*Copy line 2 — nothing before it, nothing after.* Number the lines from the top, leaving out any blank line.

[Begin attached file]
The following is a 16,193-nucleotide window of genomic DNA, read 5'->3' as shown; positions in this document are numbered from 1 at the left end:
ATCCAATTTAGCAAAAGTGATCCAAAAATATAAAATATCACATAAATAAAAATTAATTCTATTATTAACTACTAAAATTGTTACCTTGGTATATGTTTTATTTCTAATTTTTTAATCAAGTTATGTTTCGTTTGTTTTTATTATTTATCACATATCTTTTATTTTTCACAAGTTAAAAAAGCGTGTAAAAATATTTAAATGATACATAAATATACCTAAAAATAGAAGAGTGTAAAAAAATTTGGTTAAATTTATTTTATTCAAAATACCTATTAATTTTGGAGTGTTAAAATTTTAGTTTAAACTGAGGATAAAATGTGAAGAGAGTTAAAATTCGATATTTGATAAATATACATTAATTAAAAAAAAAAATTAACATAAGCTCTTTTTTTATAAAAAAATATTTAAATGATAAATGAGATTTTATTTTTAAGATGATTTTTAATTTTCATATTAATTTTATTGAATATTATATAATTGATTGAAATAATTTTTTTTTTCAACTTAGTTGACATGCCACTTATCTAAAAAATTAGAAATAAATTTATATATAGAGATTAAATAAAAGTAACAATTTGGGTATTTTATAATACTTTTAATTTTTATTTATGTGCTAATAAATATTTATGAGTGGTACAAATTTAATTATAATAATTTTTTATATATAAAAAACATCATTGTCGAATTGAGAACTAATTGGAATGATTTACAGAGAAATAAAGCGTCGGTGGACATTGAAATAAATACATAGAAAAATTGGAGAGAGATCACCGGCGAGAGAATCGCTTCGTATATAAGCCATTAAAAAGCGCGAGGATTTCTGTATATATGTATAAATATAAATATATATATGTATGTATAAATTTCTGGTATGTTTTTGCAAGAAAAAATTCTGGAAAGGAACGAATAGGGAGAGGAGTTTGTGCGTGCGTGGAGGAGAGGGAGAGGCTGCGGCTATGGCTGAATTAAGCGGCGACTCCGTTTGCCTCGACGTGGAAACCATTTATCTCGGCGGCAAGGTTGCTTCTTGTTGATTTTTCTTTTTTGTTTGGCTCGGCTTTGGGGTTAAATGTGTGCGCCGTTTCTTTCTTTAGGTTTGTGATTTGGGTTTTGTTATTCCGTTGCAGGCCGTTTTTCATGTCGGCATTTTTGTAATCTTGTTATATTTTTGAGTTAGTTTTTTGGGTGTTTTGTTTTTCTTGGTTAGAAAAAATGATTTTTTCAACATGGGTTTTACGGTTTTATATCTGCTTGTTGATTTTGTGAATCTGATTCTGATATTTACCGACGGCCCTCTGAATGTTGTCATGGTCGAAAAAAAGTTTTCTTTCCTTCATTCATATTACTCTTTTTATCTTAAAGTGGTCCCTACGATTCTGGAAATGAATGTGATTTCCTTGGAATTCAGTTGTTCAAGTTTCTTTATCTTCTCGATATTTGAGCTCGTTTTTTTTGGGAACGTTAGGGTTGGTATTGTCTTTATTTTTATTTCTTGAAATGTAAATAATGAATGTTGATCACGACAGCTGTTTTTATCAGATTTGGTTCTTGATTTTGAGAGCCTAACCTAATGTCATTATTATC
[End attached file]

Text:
ATCCAATTTAGCAAAAGTGATCCAAAAATATAAAATATCACATAAATAAAAATTAATTCTATTATTAACTACTAAAATTGTTACCTTGGTATATGTTTTATTTCTAATTTTTTAATCAAGTTATGTTTCGTTTGTTTTTATTATTTATCACATATCTTTTATTTTTCACAAGTTAAAAAAGCGTGTAAAAATATTTAAATGATACATAAATATACCTAAAAATAGAAGAGTGTAAAAAAATTTGGTTAAATTTATTTTATTCAAAATACCTATTAATTTTGGAGTGTTAAAATTTTAGTTTAAACTGAGGATAAAATGTGAAGAGAGTTAAAATTCGATATTTGATAAATATACATTAATTAAAAAAAAAAATTAACATAAGCTCTTTTTTTATAAAAAAATATTTAAATGATAAATGAGATTTTATTTTTAAGATGATTTTTAATTTTCATATTAATTTTATTGAATATTATATAATTGATTGAAATAATTTTTTTTTTCAACTTAGTTGACATGCCACTTATCTAAAAAATTAGAAATAAATTTATATATAGAGATTAAATAAAAGTAACAATTTGGGTATTTTATAATACTTTTAATTTTTATTTATGTGCTAATAAATATTTATGAGTGGTACAAATTTAATTATAATAATTTTTTATATATAAAAAACATCATTGTCGAATTGAGAACTAATTGGAATGATTTACAGAGAAATAAAGCGTCGGTGGACATTGAAATAAATACATAGAAAAATTGGAGAGAGATCACCGGCGAGAGAATCGCTTCGTATATAAGCCATTAAAAAGCGCGAGGATTTCTGTATATATGTATAAATATAAATATATATATGTATGTATAAATTTCTGGTATGTTTTTGCAAGAAAAAATTCTGGAAAGGAACGAATAGGGAGAGGAGTTTGTGCGTGCGTGGAGGAGAGGGAGAGGCTGCGGCTATGGCTGAATTAAGCGGCGACTCCGTTTGCCTCGACGTGGAAACCATTTATCTCGGCGGCAAGGTTGCTTCTTGTTGATTTTTCTTTTTTGTTTGGCTCGGCTTTGGGGTTAAATGTGTGCGCCGTTTCTTTCTTTAGGTTTGTGATTTGGGTTTTGTTATTCCGTTGCAGGCCGTTTTTCATGTCGGCATTTTTGTAATCTTGTTATATTTTTGAGTTAGTTTTTTGGGTGTTTTGTTTTTCTTGGTTAGAAAAAATGATTTTTTCAACATGGGTTTTACGGTTTTATATCTGCTTGTTGATTTTGTGAATCTGATTCTGATATTTACCGACGGCCCTCTGAATGTTGTCATGGTCGAAAAAAAGTTTTCTTTCCTTCATTCATATTACTCTTTTTATCTTAAAGTGGTCCCTACGATTCTGGAAATGAATGTGATTTCCTTGGAATTCAGTTGTTCAAGTTTCTTTATCTTCTCGATATTTGAGCTCGTTTTTTTTGGGAACGTTAGGGTTGGTATTGTCTTTATTTTTATTTCTTGAAATGTAAATAATGAATGTTGATCACGACAGCTGTTTTTATCAGATTTGGTTCTTGATTTTGAGAGCCTAACCTAATGTCATTATTATC